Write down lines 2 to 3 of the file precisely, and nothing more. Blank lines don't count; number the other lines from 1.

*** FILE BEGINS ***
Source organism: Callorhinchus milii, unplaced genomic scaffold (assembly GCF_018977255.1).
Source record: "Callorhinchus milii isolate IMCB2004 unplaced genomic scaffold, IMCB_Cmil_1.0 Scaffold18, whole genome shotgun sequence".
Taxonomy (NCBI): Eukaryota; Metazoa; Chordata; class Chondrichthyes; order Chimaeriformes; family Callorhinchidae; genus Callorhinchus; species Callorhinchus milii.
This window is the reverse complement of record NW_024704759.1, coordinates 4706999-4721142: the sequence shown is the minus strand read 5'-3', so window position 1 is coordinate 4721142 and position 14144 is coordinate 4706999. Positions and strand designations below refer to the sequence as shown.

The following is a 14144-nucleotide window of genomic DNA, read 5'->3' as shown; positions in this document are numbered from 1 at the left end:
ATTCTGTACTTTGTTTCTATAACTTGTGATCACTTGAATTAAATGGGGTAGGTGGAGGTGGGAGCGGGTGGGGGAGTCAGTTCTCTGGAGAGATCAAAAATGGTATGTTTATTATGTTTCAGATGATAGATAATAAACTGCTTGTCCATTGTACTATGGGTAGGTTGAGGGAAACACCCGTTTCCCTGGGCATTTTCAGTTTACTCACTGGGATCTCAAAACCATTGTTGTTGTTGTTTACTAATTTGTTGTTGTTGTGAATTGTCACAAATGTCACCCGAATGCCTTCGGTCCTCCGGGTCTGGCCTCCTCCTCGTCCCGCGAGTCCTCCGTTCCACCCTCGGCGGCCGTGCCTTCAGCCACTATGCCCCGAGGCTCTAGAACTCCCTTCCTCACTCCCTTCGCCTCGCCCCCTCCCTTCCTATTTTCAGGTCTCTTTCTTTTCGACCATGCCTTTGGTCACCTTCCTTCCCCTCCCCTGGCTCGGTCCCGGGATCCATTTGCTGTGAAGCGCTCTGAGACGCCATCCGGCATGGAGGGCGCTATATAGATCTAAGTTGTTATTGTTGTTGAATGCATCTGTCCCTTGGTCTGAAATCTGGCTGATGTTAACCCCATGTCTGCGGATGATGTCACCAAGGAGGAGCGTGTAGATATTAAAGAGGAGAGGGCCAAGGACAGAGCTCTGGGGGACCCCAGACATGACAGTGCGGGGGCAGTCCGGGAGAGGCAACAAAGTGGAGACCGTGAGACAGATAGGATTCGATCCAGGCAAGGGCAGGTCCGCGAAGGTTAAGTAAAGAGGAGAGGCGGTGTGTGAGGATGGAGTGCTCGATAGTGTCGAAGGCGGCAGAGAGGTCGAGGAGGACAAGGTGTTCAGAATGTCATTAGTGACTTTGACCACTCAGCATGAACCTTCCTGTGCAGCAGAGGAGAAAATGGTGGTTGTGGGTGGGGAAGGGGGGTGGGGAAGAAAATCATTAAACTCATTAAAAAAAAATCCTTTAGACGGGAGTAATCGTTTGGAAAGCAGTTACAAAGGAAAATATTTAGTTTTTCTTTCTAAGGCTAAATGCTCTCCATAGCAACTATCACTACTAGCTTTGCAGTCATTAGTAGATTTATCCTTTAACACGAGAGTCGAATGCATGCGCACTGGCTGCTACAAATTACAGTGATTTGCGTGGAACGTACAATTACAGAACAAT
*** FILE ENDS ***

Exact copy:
Source record: "Callorhinchus milii isolate IMCB2004 unplaced genomic scaffold, IMCB_Cmil_1.0 Scaffold18, whole genome shotgun sequence".
Taxonomy (NCBI): Eukaryota; Metazoa; Chordata; class Chondrichthyes; order Chimaeriformes; family Callorhinchidae; genus Callorhinchus; species Callorhinchus milii.